I Didnâ€™t Realize Bathing Alone Makes Me The â€˜Prudeâ€™ Parent In The Neighborhood
I didnâ€™t grow up in a naked house. This is not to say that my childhood was particularly reserved or that my family was prudish in any way, rather that ours was a house where doors were shut when people were in the bathroom, showers were taken individually instead of communally, and kids and parents all slept in their own, separate beds.
I never really thought much about it until I had kids of my own. Before having kids, I had grown older and lived on my own, all the while maintaining a pretty open and free philosophy when it came to my mind and body.Â What I mean to say is, that I really enjoy being naked. I spent a good part of my pre-motherhood years walking around without clothes in the various places I lived, and even in various places I didnâ€™t.
And then I had kids, first one baby and then another, both boys. I donâ€™t remember being particularly concerned about my sartorial propriety when they were very young, but as they got older I became increasingly, though not exactly neurotically, conscious about changing behind closed doors and reminding them to use the bathroom privately. And to aim into the toilet better, but thatâ€™s a different story altogether.
And all of this was fine. But then, as my kids got older and I started talking to more and more parents in my progressive Brooklyn neighborhood, I realized that my parenting choices were, in this regard, viewed as archaic in the world of attachment parenting and co-sleeping. It suddenly seemed like family vacations to nude beaches were similar to wearing your child in a slingâ€”just another way to establish an irrevocable bond.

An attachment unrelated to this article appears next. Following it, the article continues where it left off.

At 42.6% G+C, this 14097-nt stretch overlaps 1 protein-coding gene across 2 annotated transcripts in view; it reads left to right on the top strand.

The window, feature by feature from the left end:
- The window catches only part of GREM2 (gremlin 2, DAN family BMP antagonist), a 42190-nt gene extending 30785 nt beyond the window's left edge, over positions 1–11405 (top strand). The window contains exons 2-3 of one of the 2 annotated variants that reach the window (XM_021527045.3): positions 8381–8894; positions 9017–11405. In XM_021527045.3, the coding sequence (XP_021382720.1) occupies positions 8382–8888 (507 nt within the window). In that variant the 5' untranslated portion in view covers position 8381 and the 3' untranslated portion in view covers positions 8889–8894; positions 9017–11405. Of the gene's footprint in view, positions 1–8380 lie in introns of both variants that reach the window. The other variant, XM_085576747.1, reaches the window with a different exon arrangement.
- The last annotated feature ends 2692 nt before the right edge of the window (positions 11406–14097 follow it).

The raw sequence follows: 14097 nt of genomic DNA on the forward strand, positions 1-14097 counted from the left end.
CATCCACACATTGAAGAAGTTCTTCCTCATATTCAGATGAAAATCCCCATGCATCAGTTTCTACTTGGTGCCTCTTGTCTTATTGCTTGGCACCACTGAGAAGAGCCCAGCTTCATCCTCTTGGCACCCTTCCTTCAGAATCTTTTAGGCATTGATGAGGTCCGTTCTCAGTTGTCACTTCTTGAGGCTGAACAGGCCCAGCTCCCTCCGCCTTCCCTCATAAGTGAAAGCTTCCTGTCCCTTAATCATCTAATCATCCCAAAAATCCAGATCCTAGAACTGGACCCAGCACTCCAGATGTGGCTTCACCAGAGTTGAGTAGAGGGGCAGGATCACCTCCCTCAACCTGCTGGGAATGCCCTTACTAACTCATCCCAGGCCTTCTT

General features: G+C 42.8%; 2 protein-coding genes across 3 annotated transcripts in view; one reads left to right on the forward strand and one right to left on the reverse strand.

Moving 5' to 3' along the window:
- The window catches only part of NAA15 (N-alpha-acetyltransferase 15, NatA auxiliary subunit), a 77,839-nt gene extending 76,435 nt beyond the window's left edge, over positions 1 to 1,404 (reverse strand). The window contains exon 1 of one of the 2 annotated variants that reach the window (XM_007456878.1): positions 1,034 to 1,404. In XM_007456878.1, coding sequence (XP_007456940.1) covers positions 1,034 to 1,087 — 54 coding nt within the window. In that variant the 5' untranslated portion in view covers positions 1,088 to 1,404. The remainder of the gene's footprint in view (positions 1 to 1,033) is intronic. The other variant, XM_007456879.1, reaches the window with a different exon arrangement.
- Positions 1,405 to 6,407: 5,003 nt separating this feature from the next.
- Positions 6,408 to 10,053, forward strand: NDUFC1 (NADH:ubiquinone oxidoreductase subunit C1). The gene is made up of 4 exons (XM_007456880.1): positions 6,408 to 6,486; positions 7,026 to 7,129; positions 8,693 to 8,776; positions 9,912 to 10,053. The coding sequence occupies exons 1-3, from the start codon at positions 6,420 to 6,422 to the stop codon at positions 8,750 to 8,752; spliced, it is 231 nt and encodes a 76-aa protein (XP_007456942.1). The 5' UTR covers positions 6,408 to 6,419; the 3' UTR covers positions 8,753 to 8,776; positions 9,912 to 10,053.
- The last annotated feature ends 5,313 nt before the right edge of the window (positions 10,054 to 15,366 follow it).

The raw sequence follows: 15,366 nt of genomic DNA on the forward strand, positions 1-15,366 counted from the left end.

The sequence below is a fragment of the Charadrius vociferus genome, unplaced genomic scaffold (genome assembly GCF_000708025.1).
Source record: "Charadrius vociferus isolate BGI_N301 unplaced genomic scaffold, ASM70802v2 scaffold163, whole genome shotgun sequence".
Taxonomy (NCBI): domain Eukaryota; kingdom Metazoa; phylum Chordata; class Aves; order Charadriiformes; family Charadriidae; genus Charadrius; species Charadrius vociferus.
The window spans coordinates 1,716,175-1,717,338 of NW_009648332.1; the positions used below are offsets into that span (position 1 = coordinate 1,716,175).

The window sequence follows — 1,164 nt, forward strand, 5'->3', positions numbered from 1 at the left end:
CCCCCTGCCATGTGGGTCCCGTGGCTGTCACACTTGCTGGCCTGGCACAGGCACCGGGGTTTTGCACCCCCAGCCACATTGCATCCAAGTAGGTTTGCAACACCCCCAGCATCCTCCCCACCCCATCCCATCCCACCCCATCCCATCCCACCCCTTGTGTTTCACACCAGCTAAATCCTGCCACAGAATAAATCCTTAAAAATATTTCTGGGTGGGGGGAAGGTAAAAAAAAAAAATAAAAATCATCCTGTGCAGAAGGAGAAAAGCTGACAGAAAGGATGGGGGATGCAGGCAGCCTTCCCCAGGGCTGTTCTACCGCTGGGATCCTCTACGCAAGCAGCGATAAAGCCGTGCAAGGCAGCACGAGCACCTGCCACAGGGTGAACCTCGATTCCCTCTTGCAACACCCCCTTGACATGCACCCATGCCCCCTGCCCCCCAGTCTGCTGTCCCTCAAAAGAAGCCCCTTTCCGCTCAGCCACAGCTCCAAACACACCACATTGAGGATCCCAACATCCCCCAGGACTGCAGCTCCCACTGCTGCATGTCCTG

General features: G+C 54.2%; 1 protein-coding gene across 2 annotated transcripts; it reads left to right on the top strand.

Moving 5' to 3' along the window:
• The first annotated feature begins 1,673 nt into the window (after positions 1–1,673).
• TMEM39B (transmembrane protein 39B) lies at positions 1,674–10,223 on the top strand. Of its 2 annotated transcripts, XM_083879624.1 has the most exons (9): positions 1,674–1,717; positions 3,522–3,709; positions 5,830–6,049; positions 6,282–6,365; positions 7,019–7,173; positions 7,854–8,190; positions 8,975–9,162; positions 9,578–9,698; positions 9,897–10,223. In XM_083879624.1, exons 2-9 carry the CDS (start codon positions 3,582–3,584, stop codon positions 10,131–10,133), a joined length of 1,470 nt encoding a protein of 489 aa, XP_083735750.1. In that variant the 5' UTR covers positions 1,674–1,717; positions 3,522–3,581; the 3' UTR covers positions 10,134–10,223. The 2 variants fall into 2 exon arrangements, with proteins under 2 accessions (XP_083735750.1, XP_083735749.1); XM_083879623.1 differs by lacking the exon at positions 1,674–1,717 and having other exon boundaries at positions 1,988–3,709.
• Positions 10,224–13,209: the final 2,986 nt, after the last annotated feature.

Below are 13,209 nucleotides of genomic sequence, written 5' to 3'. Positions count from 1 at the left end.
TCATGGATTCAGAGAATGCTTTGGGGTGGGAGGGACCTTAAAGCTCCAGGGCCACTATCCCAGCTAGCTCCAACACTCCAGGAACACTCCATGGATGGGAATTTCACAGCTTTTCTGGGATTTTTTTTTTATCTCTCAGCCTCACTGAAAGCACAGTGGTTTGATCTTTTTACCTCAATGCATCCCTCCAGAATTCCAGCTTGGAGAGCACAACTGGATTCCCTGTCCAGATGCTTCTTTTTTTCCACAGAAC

I found that the nudity norm was not where Iâ€™d thought it was.Â That instead, while pushing their children on the swings, parents would casually reference skinny-dipping with their kids, family bath time, and co-sleeping well past toddlerhood. I would nod my head, partake in these conversations, and cringe inside, mentally filing away all of the imagesâ€”oh, the images!â€”so that I could share them with my childless friends and see if they think itâ€™s normal to be a naked family.
Instead of being comforted by the assurances that my childless friends have provided, namely, that I am not a complete prude, and that it will not be my children who will be in therapy recounting tales of reaching for the soap in murky bathwater and coming up with a handful of Daddy, I am still uneasy. Maybe it is not that I am a prude exactly but, instead, it is that I have not given myself over as whole-heartedly to parenting as the naked parents have.
What these families seem to have that I do not is a more complete acceptance of what their life is now and they have no desire to compartmentalize who they are, in all their relative glory, whereas I feel a real and almost tangible need to keep some things private. I think that part of this has to do with being a single parent and investing so much of my time and my identity in my children. When it comes to things that I can keep private, I happily do so. Thereâ€™s only so much I can share. But even though I realize that I am not comfortable with being too open around my children, I can at least refrain from wincing anymore when I hear about other peopleâ€™s family vacations to nude beaches. Boundaries with regards to privacy can, and will, be drawn in all sorts of unfamiliar ways. Who is to say whatâ€™s normal? I mean, we all scar our children one way or another and whether itâ€™s by making them overly familiar with every hairy patch of their parentâ€™s middle-aged bodies or by forcing them to watch Dirty Rotten Scoundrels over and over again until they have it committed to memory, weâ€™re all just trying to get the job done.